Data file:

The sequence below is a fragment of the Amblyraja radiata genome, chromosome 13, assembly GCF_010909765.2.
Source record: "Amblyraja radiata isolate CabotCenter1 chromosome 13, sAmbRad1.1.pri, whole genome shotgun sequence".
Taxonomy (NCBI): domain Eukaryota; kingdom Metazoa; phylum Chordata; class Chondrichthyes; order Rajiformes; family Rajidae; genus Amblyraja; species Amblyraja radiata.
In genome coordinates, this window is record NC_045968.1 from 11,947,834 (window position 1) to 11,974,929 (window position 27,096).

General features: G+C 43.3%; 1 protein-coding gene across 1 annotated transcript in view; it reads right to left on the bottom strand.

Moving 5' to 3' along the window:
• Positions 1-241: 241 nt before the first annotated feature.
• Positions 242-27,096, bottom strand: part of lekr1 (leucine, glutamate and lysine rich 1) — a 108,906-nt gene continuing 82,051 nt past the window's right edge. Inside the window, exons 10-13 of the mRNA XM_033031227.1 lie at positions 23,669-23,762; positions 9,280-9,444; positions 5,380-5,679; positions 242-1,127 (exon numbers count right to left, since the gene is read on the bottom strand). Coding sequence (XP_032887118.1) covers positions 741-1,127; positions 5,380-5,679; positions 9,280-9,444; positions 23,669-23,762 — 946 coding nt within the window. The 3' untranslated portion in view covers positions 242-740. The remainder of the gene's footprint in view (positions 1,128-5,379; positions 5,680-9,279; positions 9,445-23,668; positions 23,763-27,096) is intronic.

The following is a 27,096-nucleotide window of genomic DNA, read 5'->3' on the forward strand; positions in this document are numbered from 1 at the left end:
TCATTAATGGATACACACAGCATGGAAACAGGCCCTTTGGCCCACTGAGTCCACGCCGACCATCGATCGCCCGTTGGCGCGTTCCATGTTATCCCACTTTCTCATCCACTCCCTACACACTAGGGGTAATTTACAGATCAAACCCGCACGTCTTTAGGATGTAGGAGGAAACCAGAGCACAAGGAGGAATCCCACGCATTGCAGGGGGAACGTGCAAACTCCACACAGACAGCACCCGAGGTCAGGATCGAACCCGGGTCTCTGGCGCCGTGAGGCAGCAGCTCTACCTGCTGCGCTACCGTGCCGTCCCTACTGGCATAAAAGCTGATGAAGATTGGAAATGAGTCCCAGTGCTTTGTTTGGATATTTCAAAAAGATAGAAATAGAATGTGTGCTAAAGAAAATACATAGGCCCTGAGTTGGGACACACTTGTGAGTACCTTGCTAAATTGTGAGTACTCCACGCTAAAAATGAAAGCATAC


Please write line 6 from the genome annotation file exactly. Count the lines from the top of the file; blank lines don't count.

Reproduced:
Moving 5' to 3' along the window: